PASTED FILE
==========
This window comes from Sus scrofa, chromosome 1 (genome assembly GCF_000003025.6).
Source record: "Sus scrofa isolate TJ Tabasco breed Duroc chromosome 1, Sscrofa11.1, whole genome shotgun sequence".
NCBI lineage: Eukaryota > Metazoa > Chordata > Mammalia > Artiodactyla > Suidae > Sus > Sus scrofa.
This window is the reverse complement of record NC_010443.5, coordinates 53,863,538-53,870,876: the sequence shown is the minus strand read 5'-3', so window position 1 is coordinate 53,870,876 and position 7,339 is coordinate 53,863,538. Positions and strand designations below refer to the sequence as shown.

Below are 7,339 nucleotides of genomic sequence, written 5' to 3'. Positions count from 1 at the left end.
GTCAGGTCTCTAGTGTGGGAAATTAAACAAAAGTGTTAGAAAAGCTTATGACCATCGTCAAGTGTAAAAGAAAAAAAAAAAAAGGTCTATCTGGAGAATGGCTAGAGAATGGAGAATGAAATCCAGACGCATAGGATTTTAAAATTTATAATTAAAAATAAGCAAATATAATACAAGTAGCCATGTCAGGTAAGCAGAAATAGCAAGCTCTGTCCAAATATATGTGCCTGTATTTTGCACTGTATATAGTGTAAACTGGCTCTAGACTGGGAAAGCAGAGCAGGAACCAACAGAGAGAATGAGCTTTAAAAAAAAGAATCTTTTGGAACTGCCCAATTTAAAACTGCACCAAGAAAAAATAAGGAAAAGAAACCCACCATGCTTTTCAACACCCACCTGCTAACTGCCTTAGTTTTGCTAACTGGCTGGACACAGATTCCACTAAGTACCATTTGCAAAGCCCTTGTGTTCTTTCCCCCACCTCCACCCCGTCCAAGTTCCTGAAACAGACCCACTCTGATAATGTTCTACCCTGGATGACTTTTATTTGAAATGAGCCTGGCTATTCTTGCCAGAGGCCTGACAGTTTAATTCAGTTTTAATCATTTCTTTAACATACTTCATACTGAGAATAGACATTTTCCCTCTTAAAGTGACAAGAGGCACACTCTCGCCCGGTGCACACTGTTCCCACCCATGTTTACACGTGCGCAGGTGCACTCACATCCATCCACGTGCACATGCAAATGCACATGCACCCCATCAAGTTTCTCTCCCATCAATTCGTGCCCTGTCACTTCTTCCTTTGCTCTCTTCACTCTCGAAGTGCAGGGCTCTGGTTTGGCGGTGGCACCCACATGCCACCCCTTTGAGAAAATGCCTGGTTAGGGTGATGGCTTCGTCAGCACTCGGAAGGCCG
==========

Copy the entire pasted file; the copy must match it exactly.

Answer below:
This window comes from Sus scrofa, chromosome 1 (genome assembly GCF_000003025.6).
Source record: "Sus scrofa isolate TJ Tabasco breed Duroc chromosome 1, Sscrofa11.1, whole genome shotgun sequence".
NCBI lineage: Eukaryota > Metazoa > Chordata > Mammalia > Artiodactyla > Suidae > Sus > Sus scrofa.
This window is the reverse complement of record NC_010443.5, coordinates 53,863,538-53,870,876: the sequence shown is the minus strand read 5'-3', so window position 1 is coordinate 53,870,876 and position 7,339 is coordinate 53,863,538. Positions and strand designations below refer to the sequence as shown.

Below are 7,339 nucleotides of genomic sequence, written 5' to 3'. Positions count from 1 at the left end.
GTCAGGTCTCTAGTGTGGGAAATTAAACAAAAGTGTTAGAAAAGCTTATGACCATCGTCAAGTGTAAAAGAAAAAAAAAAAAAGGTCTATCTGGAGAATGGCTAGAGAATGGAGAATGAAATCCAGACGCATAGGATTTTAAAATTTATAATTAAAAATAAGCAAATATAATACAAGTAGCCATGTCAGGTAAGCAGAAATAGCAAGCTCTGTCCAAATATATGTGCCTGTATTTTGCACTGTATATAGTGTAAACTGGCTCTAGACTGGGAAAGCAGAGCAGGAACCAACAGAGAGAATGAGCTTTAAAAAAAAGAATCTTTTGGAACTGCCCAATTTAAAACTGCACCAAGAAAAAATAAGGAAAAGAAACCCACCATGCTTTTCAACACCCACCTGCTAACTGCCTTAGTTTTGCTAACTGGCTGGACACAGATTCCACTAAGTACCATTTGCAAAGCCCTTGTGTTCTTTCCCCCACCTCCACCCCGTCCAAGTTCCTGAAACAGACCCACTCTGATAATGTTCTACCCTGGATGACTTTTATTTGAAATGAGCCTGGCTATTCTTGCCAGAGGCCTGACAGTTTAATTCAGTTTTAATCATTTCTTTAACATACTTCATACTGAGAATAGACATTTTCCCTCTTAAAGTGACAAGAGGCACACTCTCGCCCGGTGCACACTGTTCCCACCCATGTTTACACGTGCGCAGGTGCACTCACATCCATCCACGTGCACATGCAAATGCACATGCACCCCATCAAGTTTCTCTCCCATCAATTCGTGCCCTGTCACTTCTTCCTTTGCTCTCTTCACTCTCGAAGTGCAGGGCTCTGGTTTGGCGGTGGCACCCACATGCCACCCCTTTGAGAAAATGCCTGGTTAGGGTGATGGCTTCGTCAGCACTCGGAAGGCCG